Proceeds from illegal drug transactions are also subject to forfeiture. Pursuant to 21 U.S.C § 881(a)(6), the following are "subject to forfeiture to the United States and no property right shall exist in them[:]"
[a]ll moneys, negotiable instruments, securities, or other things of value furnished or intended to be furnished by any person in exchange for a controlled substance or listed chemical in violation of this subchapter, all proceeds traceable to such an exchange, and all moneys, negotiable instruments, and securities used or intended to be used to facilitate any violation of this subchapter, except that no property shall be forfeited under this paragraph, to the extent of the interest of an owner, by reason of any act or omission established by that owner to have been committed or omitted without the knowledge or consent of that owner.
21 U.S.C. § 881(a)(6). In order to succeed in its forfeiture claim under § 881(a)(6), the plaintiff must demonstrate that the defendant property is traceable to the illicit drug offenses. United States v. Brock, 747 F.2d 761, 762 (D.C. Cir. 1984); see also United States v. $174,206.00, 320 F.3d 658, 662 (6th Cir. 2003) (stating that the plaintiff in a civil forfeiture case must show by a preponderance of the evidence that the defendant property is traceable to illicit drug offenses after the enactment of 18 U.S.C §983(c)(1) in August of 2000).
In a civil forfeiture action, the plaintiff's burden is twofold: (1) to establish by a preponderance of the evidence that the defendant property is subject to forfeiture and (2) that there is a substantial connection between the defendant property and the alleged offense. 18. U.S.C. § 983(c); see also United States v. One 1998 Tractor, 288 F. Supp. 2d 710, 711 (W.D.V.A. 2003); 170, United States v. $21,510 in U.S. Currency, 292 F. Supp. 2d 318, 320 (D.P.R. 2003).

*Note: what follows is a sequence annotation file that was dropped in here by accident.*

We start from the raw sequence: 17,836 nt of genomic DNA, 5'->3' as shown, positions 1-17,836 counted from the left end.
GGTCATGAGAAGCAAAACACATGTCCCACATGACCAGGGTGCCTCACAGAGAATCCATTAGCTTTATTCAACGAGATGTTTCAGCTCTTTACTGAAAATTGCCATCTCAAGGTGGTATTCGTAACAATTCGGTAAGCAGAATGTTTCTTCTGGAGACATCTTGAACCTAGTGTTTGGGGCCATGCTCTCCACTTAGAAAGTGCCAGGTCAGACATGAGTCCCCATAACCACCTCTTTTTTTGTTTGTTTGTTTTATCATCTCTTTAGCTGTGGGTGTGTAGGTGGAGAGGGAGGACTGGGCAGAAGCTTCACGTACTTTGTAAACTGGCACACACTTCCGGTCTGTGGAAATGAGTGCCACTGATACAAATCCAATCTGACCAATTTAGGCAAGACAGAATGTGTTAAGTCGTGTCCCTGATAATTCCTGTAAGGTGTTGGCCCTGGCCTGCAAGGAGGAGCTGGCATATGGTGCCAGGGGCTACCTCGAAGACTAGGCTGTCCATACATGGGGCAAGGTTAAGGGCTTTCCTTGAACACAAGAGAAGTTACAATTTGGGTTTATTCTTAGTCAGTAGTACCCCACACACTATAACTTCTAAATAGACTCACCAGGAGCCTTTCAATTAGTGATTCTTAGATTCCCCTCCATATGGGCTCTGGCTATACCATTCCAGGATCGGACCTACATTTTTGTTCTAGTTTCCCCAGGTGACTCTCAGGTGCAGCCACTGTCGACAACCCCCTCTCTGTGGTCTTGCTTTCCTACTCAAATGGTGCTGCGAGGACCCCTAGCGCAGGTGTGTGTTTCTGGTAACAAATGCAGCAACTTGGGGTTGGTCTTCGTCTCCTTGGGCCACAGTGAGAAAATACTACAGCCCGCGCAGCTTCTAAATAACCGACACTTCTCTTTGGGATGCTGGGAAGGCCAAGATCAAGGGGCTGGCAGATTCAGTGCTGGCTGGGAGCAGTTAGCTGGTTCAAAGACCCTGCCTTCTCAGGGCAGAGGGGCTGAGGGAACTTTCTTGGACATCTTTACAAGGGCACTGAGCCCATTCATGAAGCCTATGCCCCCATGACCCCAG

Once the plaintiff meets its burden, the burden shifts to the claimant to demonstrate by a preponderance of the evidence that the property is not related to any illegal activities, or alternatively, that the claimant is an innocent owner of the property. 18. U.S.C. § 983(d)(2)(A)(i),(ii); see also United States v. Prop. Identified as 1813 15th St., N.W., Wash., D.C., 956 F. Supp. 1029, 1035 (D.D.C. 1997); United States v. Prop. Identified as 908 T St., N.W., Wash., D.C., 770 F. Supp. 697, 702 (D.D.C. 1991). A claimant establishes an "innocent owner defense," by showing by a preponderance of the evidence that she did not know of the conduct giving rise to the forfeiture or upon learning of the conduct did all that reasonably could be expected to terminate such use of the property. 18. U.S.C. § 983(d)(2)(A)(i),(ii); 1813 15th St., 956 F. Supp. at 1035; 908 T St., 770 F. Supp. at 702. The absence of a criminal conviction does not in and of itself establish the claimant's burden because such an absence is irrelevant in a civil forfeiture proceeding, which is directed against the property, not the owner. Austin v. United States, 509 U.S. 602, 627 (1993) (Scalia, J. concurring in part and concurring in judgment) (stating that a conviction is irrelevant and 21 U.S.C. § 881 "requires only that the Government show probable cause that the subject property was used for the prohibited purpose"); Real Prop., 311 F. Supp. 2d at 129 n.5. If the claimant fails to satisfy her burden, the plaintiff prevails and the seized property will be forfeited to the United States. $174,206.00 in U.S. Currency, 320 F.3d at 662.